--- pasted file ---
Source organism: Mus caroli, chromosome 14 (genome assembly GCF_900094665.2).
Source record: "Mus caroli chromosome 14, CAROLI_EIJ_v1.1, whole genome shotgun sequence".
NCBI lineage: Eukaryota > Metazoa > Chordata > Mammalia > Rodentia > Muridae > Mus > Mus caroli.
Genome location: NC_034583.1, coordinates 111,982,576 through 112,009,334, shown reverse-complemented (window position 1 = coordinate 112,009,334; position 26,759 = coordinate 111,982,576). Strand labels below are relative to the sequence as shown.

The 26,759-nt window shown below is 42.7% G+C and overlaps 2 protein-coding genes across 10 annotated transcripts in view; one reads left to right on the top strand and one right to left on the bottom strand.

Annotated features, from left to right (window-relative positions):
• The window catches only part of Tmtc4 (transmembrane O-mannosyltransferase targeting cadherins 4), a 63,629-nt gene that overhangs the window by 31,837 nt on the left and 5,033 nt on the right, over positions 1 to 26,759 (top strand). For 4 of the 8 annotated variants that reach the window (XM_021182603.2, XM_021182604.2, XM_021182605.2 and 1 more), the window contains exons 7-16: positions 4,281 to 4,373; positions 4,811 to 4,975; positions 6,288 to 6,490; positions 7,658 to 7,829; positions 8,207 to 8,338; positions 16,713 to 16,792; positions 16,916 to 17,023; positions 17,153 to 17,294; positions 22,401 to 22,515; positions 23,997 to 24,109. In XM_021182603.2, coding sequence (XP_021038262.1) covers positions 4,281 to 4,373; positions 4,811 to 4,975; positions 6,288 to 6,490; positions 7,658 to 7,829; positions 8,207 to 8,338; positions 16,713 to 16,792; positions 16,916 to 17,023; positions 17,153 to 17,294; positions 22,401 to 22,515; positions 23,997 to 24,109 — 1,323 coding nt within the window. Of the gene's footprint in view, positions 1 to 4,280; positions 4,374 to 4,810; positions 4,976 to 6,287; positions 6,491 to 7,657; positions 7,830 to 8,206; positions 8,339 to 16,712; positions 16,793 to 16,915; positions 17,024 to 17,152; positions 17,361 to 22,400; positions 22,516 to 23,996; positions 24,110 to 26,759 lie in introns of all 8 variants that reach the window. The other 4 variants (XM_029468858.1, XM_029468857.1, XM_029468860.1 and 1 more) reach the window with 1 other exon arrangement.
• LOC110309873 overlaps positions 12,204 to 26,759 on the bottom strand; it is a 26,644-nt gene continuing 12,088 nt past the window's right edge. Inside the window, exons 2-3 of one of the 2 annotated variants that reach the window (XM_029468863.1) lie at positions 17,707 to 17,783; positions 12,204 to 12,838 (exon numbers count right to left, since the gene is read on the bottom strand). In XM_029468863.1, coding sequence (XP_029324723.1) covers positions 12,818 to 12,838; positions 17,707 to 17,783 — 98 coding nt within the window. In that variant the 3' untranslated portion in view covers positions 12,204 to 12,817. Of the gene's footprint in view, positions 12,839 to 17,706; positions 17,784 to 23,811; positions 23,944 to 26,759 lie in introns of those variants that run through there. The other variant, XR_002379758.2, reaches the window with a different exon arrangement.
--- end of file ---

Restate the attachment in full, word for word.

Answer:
Source organism: Mus caroli, chromosome 14 (genome assembly GCF_900094665.2).
Source record: "Mus caroli chromosome 14, CAROLI_EIJ_v1.1, whole genome shotgun sequence".
NCBI lineage: Eukaryota > Metazoa > Chordata > Mammalia > Rodentia > Muridae > Mus > Mus caroli.
Genome location: NC_034583.1, coordinates 111,982,576 through 112,009,334, shown reverse-complemented (window position 1 = coordinate 112,009,334; position 26,759 = coordinate 111,982,576). Strand labels below are relative to the sequence as shown.

The 26,759-nt window shown below is 42.7% G+C and overlaps 2 protein-coding genes across 10 annotated transcripts in view; one reads left to right on the top strand and one right to left on the bottom strand.

Annotated features, from left to right (window-relative positions):
• The window catches only part of Tmtc4 (transmembrane O-mannosyltransferase targeting cadherins 4), a 63,629-nt gene that overhangs the window by 31,837 nt on the left and 5,033 nt on the right, over positions 1 to 26,759 (top strand). For 4 of the 8 annotated variants that reach the window (XM_021182603.2, XM_021182604.2, XM_021182605.2 and 1 more), the window contains exons 7-16: positions 4,281 to 4,373; positions 4,811 to 4,975; positions 6,288 to 6,490; positions 7,658 to 7,829; positions 8,207 to 8,338; positions 16,713 to 16,792; positions 16,916 to 17,023; positions 17,153 to 17,294; positions 22,401 to 22,515; positions 23,997 to 24,109. In XM_021182603.2, coding sequence (XP_021038262.1) covers positions 4,281 to 4,373; positions 4,811 to 4,975; positions 6,288 to 6,490; positions 7,658 to 7,829; positions 8,207 to 8,338; positions 16,713 to 16,792; positions 16,916 to 17,023; positions 17,153 to 17,294; positions 22,401 to 22,515; positions 23,997 to 24,109 — 1,323 coding nt within the window. Of the gene's footprint in view, positions 1 to 4,280; positions 4,374 to 4,810; positions 4,976 to 6,287; positions 6,491 to 7,657; positions 7,830 to 8,206; positions 8,339 to 16,712; positions 16,793 to 16,915; positions 17,024 to 17,152; positions 17,361 to 22,400; positions 22,516 to 23,996; positions 24,110 to 26,759 lie in introns of all 8 variants that reach the window. The other 4 variants (XM_029468858.1, XM_029468857.1, XM_029468860.1 and 1 more) reach the window with 1 other exon arrangement.
• LOC110309873 overlaps positions 12,204 to 26,759 on the bottom strand; it is a 26,644-nt gene continuing 12,088 nt past the window's right edge. Inside the window, exons 2-3 of one of the 2 annotated variants that reach the window (XM_029468863.1) lie at positions 17,707 to 17,783; positions 12,204 to 12,838 (exon numbers count right to left, since the gene is read on the bottom strand). In XM_029468863.1, coding sequence (XP_029324723.1) covers positions 12,818 to 12,838; positions 17,707 to 17,783 — 98 coding nt within the window. In that variant the 3' untranslated portion in view covers positions 12,204 to 12,817. Of the gene's footprint in view, positions 12,839 to 17,706; positions 17,784 to 23,811; positions 23,944 to 26,759 lie in introns of those variants that run through there. The other variant, XR_002379758.2, reaches the window with a different exon arrangement.